Privacy, security, accessibility and a comfortable environment are some of the key attributes a venue should have if they want to successfully host Annual General Meetings (AGMs).
The advice comes from Glaziers Hall, a regular host of AGMs for companies such as Royal London and Senior PLC, with the London Bridge venue able to identify some key trends for this kind of meeting.
According to Glaziers Hall, AGMs are most likely to take place in the first two weeks of June with larger companies giving a lead time of at least six months, while smaller ones allow three to six months for planning.
Research also shows that Tuesdays and Wednesdays are the most popular days of the week for AGMs to take place.
Prudence Jaguelin, Head of Operations of Glaziers Hall has outlined five areas venues should focus on to enable them to appeal to companies and organisations seeking a space for their next meeting of this type.
Make it secure and private
Information shared at AGMs is often highly sensitive, so venues must be able to offer a secure space only accessible to invitees. Often the board will meet for a breakfast discussion prior to the AGM and request a private space in which to hold it. Likewise, speakers may also need a private space to wait in, away from shareholders.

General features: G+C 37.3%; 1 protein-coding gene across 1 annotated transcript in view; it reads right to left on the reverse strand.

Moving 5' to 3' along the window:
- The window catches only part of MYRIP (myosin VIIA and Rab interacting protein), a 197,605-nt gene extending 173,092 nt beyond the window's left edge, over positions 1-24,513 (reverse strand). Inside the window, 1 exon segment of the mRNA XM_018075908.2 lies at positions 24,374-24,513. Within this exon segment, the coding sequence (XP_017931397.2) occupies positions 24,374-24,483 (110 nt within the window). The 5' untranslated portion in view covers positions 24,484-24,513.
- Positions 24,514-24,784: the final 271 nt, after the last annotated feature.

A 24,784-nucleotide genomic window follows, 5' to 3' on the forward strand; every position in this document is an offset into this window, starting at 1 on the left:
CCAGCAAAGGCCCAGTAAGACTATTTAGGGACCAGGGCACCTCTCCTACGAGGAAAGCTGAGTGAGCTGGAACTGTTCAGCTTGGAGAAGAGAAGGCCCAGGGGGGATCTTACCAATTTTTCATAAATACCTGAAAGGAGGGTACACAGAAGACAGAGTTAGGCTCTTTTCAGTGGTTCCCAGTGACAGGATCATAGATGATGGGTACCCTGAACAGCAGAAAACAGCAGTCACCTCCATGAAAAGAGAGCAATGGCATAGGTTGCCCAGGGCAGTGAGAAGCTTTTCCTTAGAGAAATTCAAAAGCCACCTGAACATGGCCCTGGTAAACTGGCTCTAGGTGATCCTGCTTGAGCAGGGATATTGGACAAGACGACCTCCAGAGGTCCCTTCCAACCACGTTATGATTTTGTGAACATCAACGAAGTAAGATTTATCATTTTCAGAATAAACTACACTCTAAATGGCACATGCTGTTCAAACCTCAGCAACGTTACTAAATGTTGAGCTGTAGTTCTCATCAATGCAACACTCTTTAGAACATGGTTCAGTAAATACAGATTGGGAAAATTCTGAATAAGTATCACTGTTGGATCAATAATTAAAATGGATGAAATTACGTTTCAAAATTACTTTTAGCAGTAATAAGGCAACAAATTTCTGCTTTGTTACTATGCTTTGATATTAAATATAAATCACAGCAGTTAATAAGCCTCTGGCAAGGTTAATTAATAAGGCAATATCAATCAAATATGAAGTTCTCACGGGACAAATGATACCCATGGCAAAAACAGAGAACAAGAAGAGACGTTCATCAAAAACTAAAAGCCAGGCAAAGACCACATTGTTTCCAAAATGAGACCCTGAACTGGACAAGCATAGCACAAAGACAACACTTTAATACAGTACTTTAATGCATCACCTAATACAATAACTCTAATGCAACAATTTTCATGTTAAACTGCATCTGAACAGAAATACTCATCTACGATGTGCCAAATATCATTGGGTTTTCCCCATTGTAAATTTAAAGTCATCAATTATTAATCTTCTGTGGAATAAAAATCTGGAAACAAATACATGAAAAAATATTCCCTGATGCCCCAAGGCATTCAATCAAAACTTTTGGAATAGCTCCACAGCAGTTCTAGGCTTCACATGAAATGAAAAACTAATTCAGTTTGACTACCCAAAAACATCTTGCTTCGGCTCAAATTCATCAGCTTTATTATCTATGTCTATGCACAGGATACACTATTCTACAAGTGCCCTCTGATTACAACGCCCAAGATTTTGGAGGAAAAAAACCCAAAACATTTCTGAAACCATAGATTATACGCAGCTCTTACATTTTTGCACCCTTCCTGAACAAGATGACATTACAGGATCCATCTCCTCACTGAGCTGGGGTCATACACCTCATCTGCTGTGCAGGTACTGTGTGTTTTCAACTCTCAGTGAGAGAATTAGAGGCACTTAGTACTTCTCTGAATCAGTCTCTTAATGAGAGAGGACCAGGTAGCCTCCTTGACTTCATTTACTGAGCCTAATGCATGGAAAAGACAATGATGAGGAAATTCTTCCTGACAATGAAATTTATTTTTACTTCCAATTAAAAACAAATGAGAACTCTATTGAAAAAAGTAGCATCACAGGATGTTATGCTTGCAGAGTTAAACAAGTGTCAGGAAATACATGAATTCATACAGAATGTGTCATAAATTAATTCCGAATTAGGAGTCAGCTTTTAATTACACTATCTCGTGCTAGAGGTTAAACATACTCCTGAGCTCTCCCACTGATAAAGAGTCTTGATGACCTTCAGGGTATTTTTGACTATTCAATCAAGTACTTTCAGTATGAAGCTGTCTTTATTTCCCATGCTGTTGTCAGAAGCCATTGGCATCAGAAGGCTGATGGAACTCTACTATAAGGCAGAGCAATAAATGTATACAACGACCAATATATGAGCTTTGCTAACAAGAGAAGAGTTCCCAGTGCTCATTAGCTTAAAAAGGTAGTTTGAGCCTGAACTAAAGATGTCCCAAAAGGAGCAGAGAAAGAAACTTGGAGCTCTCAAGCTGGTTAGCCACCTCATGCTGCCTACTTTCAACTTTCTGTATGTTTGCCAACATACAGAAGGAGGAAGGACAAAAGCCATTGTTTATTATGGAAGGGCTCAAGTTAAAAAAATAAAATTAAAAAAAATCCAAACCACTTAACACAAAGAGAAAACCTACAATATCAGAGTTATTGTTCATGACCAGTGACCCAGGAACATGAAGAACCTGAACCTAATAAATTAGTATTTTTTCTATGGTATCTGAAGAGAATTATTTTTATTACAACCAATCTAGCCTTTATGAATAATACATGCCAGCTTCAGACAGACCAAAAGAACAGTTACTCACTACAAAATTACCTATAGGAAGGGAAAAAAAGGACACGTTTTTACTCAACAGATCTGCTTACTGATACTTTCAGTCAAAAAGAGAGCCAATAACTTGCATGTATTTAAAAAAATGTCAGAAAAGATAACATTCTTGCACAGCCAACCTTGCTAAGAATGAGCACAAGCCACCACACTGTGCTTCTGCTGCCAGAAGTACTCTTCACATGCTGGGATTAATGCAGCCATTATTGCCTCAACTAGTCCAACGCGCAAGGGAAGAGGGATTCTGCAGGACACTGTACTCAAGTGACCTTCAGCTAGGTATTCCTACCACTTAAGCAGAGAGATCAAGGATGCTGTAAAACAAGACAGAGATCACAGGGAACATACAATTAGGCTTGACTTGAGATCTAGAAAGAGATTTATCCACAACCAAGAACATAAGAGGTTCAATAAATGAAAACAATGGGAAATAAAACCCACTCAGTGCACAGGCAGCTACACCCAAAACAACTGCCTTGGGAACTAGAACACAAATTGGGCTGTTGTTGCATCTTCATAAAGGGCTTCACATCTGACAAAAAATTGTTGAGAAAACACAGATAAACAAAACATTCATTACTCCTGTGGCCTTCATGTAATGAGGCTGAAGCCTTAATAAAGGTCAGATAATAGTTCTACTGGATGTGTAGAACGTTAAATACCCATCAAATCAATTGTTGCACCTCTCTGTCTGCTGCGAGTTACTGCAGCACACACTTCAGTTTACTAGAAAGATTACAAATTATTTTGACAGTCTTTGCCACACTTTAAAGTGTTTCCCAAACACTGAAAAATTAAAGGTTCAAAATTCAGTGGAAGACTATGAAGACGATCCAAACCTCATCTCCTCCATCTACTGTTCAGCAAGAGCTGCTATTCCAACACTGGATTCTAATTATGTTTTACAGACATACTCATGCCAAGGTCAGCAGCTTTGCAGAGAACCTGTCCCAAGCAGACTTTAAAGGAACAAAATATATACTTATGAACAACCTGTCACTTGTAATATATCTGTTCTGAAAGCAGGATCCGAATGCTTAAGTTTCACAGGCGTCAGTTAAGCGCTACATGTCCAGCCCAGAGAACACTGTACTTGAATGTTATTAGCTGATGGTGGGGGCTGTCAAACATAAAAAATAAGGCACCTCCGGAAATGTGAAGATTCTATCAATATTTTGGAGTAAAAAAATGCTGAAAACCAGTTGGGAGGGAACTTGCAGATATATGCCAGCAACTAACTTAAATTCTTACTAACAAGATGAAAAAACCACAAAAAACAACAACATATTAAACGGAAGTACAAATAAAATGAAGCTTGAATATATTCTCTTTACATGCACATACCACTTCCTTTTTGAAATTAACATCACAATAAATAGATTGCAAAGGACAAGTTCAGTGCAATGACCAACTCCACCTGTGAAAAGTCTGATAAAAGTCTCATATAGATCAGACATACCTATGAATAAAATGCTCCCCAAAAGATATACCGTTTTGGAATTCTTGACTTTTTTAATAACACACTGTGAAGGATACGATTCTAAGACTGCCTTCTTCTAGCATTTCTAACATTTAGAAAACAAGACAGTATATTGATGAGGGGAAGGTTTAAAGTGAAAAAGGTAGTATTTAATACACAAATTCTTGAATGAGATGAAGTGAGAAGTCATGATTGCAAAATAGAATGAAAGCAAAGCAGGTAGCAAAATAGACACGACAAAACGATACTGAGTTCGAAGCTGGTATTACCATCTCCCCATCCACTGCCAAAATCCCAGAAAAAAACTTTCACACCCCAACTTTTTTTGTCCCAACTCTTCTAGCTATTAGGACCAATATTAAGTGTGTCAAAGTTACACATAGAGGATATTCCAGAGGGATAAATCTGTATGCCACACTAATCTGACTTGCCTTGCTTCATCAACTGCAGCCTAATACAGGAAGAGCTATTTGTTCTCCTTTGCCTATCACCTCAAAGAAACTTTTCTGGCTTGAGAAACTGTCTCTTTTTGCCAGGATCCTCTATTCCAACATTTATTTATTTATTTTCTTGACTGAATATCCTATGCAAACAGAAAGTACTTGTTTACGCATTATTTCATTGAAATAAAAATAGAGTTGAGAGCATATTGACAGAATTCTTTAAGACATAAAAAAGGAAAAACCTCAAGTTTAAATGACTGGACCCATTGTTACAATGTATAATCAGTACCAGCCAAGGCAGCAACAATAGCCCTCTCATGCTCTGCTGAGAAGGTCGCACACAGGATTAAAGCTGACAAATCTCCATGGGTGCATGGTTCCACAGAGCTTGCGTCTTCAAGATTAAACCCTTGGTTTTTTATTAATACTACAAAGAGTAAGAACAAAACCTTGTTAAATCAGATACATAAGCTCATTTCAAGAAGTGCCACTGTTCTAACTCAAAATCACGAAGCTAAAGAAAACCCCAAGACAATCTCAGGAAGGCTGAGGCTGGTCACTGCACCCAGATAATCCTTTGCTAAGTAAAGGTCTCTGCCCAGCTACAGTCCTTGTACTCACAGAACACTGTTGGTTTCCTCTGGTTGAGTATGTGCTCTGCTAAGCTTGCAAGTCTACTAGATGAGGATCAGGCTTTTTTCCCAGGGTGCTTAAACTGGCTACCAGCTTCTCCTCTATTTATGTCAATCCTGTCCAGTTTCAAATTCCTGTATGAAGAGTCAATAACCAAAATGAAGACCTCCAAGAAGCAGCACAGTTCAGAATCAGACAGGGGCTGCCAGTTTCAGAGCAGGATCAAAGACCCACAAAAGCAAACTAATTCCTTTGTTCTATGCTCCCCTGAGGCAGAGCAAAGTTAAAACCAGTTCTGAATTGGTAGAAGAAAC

Ensure it’s comfortable
AGMs can run for a long time, especially if directors are renowned for making lengthy speeches, or attendees are unsure of how to vote on certain matters, so attendees will require a comfortable environment from temperature to refreshments and even seating. . Bear in mind that many shareholders for companies, particularly in the finance industry, include retirees and pensioners who may have mobility issues, so access arrangements will need to be flexible to accommodate them.
Delegates are likely to be coming from far and wide to attend an AGM, so companies need venues with strong transport links. Once on-site, attendees will want easy access to their meeting space, so ensure areas are correctly sign-posted and that everyone can reach them.
Supply subtle AV
Presentations form an important part of AGMs, but companies are often reluctant to look like they are being extravagant with shareholders’ money, so attention-grabbing state-of-the-art technology is not what they want. Simple stage sets, branding and projections on the walls are often requested.
AGMs often involve 200 to 300 guests who will have a wide range of dietary requirements, so catering can be challenging. Buffet style, easy-to-eat options with vegetarian and vegan options as standard are recommended. As a rule, large companies have lunch before the meeting starts while smaller companies opt for simpler refreshments. Either way, delegates won’t have much time out of the boardroom so ensuring a range of options are ready to be served or grabbed quickly is our top tip to getting it right.
Prudence Jaguelin said: “AGMs have very specific requirements that are not shared by other types of meetings. We have spent a great deal of time identifying what those specific needs are so we can meet and surpass them for our clients and we are pleased to be able to share our findings with others and help them capitalise on what can be a regular revenue stream if you get it right.”